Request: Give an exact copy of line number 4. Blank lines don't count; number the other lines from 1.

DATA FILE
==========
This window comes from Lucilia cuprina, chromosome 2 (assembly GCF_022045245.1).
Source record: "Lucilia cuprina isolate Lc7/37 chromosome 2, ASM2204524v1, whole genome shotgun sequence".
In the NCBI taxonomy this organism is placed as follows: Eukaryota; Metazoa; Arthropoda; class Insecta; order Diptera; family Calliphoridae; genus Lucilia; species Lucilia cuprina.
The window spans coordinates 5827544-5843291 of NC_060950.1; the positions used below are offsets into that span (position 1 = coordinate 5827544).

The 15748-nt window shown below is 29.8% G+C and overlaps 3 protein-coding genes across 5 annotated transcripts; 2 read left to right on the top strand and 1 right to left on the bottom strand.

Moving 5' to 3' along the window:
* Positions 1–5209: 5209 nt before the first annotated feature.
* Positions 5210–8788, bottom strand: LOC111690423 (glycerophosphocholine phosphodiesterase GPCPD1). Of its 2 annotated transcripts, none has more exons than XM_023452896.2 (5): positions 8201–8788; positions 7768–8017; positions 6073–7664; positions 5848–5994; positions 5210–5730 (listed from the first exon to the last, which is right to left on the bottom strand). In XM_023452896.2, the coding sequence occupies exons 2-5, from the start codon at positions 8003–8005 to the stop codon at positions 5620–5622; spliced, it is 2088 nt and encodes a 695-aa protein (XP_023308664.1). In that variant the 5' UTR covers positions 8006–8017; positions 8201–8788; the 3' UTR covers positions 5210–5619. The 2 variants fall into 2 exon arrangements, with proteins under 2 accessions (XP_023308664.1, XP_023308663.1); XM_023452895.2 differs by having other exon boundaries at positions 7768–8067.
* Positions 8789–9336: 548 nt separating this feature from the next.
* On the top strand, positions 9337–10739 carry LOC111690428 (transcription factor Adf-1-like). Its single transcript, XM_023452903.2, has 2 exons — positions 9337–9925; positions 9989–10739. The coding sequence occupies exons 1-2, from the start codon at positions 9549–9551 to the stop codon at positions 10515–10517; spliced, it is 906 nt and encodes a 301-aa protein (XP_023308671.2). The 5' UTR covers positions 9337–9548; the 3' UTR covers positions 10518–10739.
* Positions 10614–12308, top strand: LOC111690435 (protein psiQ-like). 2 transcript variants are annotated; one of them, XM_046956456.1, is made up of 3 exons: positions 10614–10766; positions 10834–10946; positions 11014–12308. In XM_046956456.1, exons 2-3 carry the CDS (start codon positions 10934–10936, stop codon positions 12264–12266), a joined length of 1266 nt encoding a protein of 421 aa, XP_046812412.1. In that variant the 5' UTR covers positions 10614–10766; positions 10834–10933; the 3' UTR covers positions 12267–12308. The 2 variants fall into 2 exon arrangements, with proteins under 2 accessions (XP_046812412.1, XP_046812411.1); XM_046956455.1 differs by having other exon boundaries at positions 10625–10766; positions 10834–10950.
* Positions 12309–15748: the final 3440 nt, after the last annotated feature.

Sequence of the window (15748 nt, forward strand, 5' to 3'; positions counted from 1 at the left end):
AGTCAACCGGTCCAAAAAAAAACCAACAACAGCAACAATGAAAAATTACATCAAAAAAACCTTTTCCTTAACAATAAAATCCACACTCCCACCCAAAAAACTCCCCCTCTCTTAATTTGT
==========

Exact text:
The window spans coordinates 5827544-5843291 of NC_060950.1; the positions used below are offsets into that span (position 1 = coordinate 5827544).